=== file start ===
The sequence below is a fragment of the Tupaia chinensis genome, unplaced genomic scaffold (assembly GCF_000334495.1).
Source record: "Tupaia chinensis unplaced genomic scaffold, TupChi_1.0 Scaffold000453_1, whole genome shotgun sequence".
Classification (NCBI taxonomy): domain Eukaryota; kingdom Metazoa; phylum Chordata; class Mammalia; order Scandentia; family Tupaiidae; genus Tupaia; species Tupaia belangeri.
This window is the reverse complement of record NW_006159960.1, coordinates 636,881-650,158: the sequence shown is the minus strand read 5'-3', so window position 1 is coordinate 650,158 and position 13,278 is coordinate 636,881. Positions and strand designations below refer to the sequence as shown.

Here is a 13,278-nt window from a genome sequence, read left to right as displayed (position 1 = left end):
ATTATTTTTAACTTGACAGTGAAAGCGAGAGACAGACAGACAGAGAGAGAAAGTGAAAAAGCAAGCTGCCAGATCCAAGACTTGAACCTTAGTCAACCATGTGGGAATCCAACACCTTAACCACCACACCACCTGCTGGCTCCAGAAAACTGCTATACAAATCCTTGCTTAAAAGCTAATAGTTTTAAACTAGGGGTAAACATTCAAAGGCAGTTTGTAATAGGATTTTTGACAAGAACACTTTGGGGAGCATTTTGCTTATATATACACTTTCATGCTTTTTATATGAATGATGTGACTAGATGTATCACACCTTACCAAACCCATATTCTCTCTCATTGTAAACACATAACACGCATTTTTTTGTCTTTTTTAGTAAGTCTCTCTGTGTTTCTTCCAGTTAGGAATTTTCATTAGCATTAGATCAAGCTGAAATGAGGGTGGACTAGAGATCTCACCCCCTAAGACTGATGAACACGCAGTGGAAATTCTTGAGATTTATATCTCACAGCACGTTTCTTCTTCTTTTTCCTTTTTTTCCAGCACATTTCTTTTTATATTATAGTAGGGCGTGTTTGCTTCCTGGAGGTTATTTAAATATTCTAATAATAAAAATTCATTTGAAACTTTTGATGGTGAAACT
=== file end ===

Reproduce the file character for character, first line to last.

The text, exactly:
The sequence below is a fragment of the Tupaia chinensis genome, unplaced genomic scaffold (assembly GCF_000334495.1).
Source record: "Tupaia chinensis unplaced genomic scaffold, TupChi_1.0 Scaffold000453_1, whole genome shotgun sequence".
Classification (NCBI taxonomy): domain Eukaryota; kingdom Metazoa; phylum Chordata; class Mammalia; order Scandentia; family Tupaiidae; genus Tupaia; species Tupaia belangeri.
This window is the reverse complement of record NW_006159960.1, coordinates 636,881-650,158: the sequence shown is the minus strand read 5'-3', so window position 1 is coordinate 650,158 and position 13,278 is coordinate 636,881. Positions and strand designations below refer to the sequence as shown.

Here is a 13,278-nt window from a genome sequence, read left to right as displayed (position 1 = left end):
ATTATTTTTAACTTGACAGTGAAAGCGAGAGACAGACAGACAGAGAGAGAAAGTGAAAAAGCAAGCTGCCAGATCCAAGACTTGAACCTTAGTCAACCATGTGGGAATCCAACACCTTAACCACCACACCACCTGCTGGCTCCAGAAAACTGCTATACAAATCCTTGCTTAAAAGCTAATAGTTTTAAACTAGGGGTAAACATTCAAAGGCAGTTTGTAATAGGATTTTTGACAAGAACACTTTGGGGAGCATTTTGCTTATATATACACTTTCATGCTTTTTATATGAATGATGTGACTAGATGTATCACACCTTACCAAACCCATATTCTCTCTCATTGTAAACACATAACACGCATTTTTTTGTCTTTTTTAGTAAGTCTCTCTGTGTTTCTTCCAGTTAGGAATTTTCATTAGCATTAGATCAAGCTGAAATGAGGGTGGACTAGAGATCTCACCCCCTAAGACTGATGAACACGCAGTGGAAATTCTTGAGATTTATATCTCACAGCACGTTTCTTCTTCTTTTTCCTTTTTTTCCAGCACATTTCTTTTTATATTATAGTAGGGCGTGTTTGCTTCCTGGAGGTTATTTAAATATTCTAATAATAAAAATTCATTTGAAACTTTTGATGGTGAAACT